- Long-lasting solutions will not be found until large landowners adopt improvements that will make production more efficient and thus more profitable.
- In order to achieve a meaningful solution to the problem of food shortages, the tastes of the general population must be educated to accept the new food products of modern agricultural technology.
- Although a short-term solution to food shortages can be achieved by importing food from other countries, a long-term solution requires a restructuring of the countries’ socioeconomic system.
Question: The first paragraph of the passage best supports which of the following statements?
- Too much publicity can harm the chances for the success of a new food innovation.
- Innovations that produce culturally acceptable crops will generally be successful.
- A food-product innovation can be technically feasible and still not be economically viable.
- It is difficult to decide whether a food-product innovation has actually been a success.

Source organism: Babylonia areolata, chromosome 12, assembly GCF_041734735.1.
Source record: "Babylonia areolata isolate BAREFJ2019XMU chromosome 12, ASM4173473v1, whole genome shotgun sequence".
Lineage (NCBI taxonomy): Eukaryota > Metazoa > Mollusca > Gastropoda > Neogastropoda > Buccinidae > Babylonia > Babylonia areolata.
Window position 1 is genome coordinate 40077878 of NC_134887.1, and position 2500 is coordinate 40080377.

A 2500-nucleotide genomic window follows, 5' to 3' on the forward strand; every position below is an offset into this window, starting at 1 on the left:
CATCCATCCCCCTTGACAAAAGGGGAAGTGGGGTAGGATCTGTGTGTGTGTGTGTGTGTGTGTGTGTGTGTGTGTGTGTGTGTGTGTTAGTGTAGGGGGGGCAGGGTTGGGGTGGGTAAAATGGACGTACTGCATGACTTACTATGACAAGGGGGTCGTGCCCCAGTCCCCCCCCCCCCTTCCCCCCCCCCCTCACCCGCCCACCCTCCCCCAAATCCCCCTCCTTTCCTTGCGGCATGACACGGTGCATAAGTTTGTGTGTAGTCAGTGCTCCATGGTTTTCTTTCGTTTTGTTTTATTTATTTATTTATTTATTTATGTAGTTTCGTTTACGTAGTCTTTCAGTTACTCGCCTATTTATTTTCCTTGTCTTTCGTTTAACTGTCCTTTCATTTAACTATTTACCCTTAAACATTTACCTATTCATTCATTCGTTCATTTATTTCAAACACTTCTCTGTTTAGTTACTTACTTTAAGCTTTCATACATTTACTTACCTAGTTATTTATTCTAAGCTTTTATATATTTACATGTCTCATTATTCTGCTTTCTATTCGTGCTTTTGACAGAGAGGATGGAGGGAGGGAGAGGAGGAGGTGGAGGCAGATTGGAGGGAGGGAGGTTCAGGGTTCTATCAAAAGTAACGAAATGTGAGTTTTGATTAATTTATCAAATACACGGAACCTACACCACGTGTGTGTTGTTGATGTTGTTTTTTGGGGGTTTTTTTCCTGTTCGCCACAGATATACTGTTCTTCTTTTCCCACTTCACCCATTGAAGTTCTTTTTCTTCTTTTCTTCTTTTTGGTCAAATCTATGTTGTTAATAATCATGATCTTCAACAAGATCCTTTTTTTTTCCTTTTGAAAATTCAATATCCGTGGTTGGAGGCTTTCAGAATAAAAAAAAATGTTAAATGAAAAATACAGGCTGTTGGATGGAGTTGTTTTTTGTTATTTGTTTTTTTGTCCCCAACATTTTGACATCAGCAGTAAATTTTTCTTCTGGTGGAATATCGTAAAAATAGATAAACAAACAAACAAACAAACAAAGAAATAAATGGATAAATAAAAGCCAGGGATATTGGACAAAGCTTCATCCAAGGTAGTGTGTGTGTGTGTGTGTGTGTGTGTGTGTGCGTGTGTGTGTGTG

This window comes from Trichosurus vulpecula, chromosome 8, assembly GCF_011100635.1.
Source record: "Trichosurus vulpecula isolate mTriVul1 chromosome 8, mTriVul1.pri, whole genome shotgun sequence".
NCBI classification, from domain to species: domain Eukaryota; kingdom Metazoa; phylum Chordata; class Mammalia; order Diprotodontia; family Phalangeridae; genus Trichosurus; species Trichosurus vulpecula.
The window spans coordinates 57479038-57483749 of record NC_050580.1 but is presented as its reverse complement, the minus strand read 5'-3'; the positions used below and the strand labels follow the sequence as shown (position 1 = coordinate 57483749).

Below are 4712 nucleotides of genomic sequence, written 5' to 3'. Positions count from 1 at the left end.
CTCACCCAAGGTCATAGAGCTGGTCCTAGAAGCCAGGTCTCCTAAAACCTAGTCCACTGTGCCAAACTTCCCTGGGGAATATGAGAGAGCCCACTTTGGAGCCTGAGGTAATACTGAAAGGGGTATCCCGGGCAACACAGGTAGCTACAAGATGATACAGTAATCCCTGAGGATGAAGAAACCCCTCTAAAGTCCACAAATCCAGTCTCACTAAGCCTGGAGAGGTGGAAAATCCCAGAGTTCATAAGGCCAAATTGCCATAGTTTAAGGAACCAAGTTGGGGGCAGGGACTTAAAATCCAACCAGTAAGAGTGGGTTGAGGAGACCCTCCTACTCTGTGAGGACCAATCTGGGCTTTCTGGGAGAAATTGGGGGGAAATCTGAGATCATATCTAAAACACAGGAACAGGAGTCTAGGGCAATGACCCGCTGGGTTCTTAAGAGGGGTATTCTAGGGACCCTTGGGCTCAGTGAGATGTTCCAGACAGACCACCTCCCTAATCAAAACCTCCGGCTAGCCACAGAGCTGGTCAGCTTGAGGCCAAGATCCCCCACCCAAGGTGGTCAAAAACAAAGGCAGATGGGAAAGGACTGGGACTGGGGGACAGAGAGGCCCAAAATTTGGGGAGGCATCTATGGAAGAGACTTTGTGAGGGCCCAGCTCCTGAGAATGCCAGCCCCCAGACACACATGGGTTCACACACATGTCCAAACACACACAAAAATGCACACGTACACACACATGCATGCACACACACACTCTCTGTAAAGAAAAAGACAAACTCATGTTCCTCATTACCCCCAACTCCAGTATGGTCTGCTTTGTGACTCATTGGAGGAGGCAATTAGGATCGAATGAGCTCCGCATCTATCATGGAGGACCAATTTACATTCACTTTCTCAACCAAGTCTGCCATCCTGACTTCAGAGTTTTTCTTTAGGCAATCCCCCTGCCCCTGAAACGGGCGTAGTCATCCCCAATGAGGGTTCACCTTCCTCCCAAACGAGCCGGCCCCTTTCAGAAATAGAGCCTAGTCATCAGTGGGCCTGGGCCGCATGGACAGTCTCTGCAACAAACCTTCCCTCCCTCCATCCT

- Triticale will not be a success as a food source for most developing countries.
Question: The author provides a sustained argument to support which of the following assertions?
- Profitability is neither necessary nor sufficient for a new technology to be adopted.
- Profitability is the key factor guiding technological change.
- Economic factors and governmental policies strongly influence the ultimate success of any innovation.
- Opaque-2 maize is of limited benefit to poor families in developing countries.
- Innovations carrying high rewards for big agribusiness groups harm the poor.
Question: The primary purpose of the passage is to discuss the
- means of assessing the extent of the world food shortage
- difficulties of applying technological solutions to the problem of food shortages
- costs of introducing a new food technology into a developing country
- Anglo-American bias of those trying to alleviate world food problems
- nature of the new technological innovations in the area of food production